Book Review: Tatau: A History of Sāmoan Tattooing, by Sean Mallon and Sebastien Galliot

Available in bookshops nationwide. 

cv_tatau‘The history of tatau has…been one of both continuity and disruption, with social, cultural and technological change coming from within Sāmoan society as much from the outside world.’ (p.298)

If you know nothing at all about tattoos or fa‘asamoa (Sāmoan culture, values and traditions) this excellent book will lead you into a whole new world. It focuses on Sāmoan tatau – the lines and motifs that form Sāmoan tattoo designs – and the ceremonies and rituals that accompany the process of receiving a tatau, often considered as a rite of passage for young people. Authors Sean Mallon and Sebastien Galliot are joined by other contributors, including poets, academics and historians, to describe the complex history and symbolism of tatau over the past 3000 years. Collectively they explore and explain the multiple influences on tatau practices, which include politics, geography, sexuality, genealogy, gender roles, art, literature, health and safety, religion, science and (latterly) social media.

Mallon, a writer and Te Papa curator, is of Sāmoan and Irish descent. His deep interest in the topic was sparked by an ‘early and vague’ memory of his grandfather’s tatau. Galliot is a French anthropologist who has carried out extensive research on traditional tatau and lived in Sāmoa while completing his PhD. Both authors have developed complementary and in-depth knowledge of tatau history and contemporary practices.

‘What [surprised] me, and continues to intrigue me, is … that a set of symbols from a seemingly remote group of islands in the South Pacific could circulate in many forms across a range of contexts and on the bodies of people from all walks of life and across the world.’  (p. 11)

Mallon and Galliot describe how symbols (including logos) from other cultures have been incorporated into tatau designs alongside indigenous symbols over time. The designs and the location of tatau on the body continue to change and evolve, although there is still a strong demand for traditional methods and patterns. Tatau designs are no longer limited to the body and are now evident in art (such as Michel Tuffery’s woodcuts and Fatu Feu’u’s paintings), and other objects as diverse as postage stamps, stationery and tee-shirts. The knowledge I’ve gained from this book has helped me to recognise – and encouraged me to search out – tatau patterns and references in unexpected places. The book includes Flanagan’s remarkable graphic depiction of Avia’s Wild Dogs Under My Skirt poem, centred on the poem’s intense and evocative descriptions of tatau.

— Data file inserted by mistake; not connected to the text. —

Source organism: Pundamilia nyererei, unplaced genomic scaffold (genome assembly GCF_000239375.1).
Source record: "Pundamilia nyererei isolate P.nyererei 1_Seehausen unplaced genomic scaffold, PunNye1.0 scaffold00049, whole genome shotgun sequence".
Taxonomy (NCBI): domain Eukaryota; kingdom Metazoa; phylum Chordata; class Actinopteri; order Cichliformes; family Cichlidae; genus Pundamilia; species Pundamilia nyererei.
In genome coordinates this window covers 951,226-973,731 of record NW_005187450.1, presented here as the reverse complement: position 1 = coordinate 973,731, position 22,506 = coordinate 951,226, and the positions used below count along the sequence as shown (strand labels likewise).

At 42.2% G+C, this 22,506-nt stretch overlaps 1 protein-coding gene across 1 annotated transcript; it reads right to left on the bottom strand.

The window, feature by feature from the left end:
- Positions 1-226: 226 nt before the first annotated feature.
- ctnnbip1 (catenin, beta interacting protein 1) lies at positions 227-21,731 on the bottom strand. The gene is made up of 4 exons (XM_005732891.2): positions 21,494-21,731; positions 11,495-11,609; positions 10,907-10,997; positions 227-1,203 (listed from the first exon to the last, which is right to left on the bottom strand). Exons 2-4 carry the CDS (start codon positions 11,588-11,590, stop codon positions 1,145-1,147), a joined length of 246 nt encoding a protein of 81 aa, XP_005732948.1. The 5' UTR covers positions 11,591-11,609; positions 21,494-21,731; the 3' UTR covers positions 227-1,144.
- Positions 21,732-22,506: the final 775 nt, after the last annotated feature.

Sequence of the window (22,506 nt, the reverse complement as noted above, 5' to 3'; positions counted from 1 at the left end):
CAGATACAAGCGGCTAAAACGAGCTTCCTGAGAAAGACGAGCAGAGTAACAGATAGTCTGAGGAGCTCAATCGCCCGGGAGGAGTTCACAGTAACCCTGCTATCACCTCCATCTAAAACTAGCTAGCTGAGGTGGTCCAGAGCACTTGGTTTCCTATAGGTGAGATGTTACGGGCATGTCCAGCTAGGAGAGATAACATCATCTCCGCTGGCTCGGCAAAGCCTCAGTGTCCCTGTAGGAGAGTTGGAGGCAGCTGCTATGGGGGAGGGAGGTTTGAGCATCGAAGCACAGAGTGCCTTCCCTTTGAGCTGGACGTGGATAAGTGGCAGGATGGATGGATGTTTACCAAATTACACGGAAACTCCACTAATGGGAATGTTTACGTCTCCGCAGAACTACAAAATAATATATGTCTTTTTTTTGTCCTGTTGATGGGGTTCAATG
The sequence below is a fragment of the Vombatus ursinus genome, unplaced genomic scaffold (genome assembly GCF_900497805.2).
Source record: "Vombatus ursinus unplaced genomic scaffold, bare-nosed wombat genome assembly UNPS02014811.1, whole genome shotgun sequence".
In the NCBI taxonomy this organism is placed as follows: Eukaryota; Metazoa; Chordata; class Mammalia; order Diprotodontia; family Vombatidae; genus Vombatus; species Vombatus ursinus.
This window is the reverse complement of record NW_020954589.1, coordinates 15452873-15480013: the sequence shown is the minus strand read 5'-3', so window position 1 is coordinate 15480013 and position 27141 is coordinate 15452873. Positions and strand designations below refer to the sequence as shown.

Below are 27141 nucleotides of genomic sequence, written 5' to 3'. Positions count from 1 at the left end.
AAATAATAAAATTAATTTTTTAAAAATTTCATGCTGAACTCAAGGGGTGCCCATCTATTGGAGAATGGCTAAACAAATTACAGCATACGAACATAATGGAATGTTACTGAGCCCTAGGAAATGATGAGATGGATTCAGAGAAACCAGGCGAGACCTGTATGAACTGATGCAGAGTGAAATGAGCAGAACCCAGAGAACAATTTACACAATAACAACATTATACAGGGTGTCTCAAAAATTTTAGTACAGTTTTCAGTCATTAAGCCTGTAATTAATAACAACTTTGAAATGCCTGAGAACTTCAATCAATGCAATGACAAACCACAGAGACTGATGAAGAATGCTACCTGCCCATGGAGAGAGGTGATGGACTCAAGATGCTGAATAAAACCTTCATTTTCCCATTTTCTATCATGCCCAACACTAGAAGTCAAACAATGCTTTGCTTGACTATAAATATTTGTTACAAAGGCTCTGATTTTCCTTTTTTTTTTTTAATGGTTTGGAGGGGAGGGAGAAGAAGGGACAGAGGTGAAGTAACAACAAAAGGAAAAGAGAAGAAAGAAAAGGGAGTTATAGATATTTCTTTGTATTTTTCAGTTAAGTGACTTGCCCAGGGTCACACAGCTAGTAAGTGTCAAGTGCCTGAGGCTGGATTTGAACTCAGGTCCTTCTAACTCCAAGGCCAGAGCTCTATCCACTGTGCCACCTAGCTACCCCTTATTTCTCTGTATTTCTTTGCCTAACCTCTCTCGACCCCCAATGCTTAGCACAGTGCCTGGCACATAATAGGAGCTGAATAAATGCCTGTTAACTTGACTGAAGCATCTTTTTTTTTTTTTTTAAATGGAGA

The distinctive characteristics of tatau are the ‘location of the markings on the body, their extent and density, and the tools used in the tattooing process (p.14)’.  Although many tufuga (tatau artists) now use masini (machines) with steel needles and black ink, others continue to use traditional tools to make marks on the body by vigorously tapping the skin with sharp ‘teeth’ to perforate it so that pigment can be introduced. I found the chapter focusing on the iconography of tatau particularly informative, as it includes a selection of common patterns and explains what each represents. This chapter also has photos identifying the many different tatau zones (each with a group of motifs) on both male and female bodies. (These zones, and the names used to refer to the tattoo, differ for men, who wear tatau or pe’a, and for women, who wear malu.) Each zone has its own term. Fusi, for example, is the name given to a belt, strap or band of motifs located at the top of the thigh.

The book draws on many different sources, including journals, poetry, photographs, exhibition catalogues and oral histories.

I found the rich descriptions of the rituals, protocol and ceremonies associated with tatau practices of great interest. These customarily included preparing and sharing food, providing sports and other entertainment, and bestowing gifts such as fine mats, canoes, weapons and instruments. The photos and illustrations throughout the book are stunning, in particular the highly detailed drawings of tatau – many of these are hand-drawn and date back to the 1800s. Photos of the tools are stark – the sharp teeth of the combs clearly visible and reinforcing a theme echoed throughout the book: that pain is inevitable, and indeed ‘you cannot find yourself without pain and suffering’ (p.26).

The photos of people with tatau allowed me to look at length at the designs and appreciate the intricacy of the patterns, as well as to consider the time and skills needed to create the tatau. In real life such prolonged gazing would be disrespectful. I’m grateful to the men and women who gave permission for their images to be included in the book. Mallon and Galliot report that a full tatau is rarely seen, instead we may see only a glimpse with the rest concealed beneath clothing. They note that it is not uncommon for social media users to criticise how and where others reveal their tatau.

I see some parallels between Tatau and the earlier Mau Moko: The World of Māori Tattoo (Te Awekotuku and Nikora, 2007) such as the descriptions of the shared influence of the Lapita people who are believed to have practiced both face and body tattooing. The Lapita are considered to be the ancestors of multiple Pacific Island peoples; as seafarers they migrated far and wide across Oceania. Tatau briefly discusses the positive relationships established between certain tufuga and Māori tā moko practitioners, which has included gifting traditional tools to strengthen cultural connections. Both Tatau and Mau Moko refer to the extensive contributions of Sulu’ape Paulo II, a renowned and active tufuga who also supported and mentored Māori artists.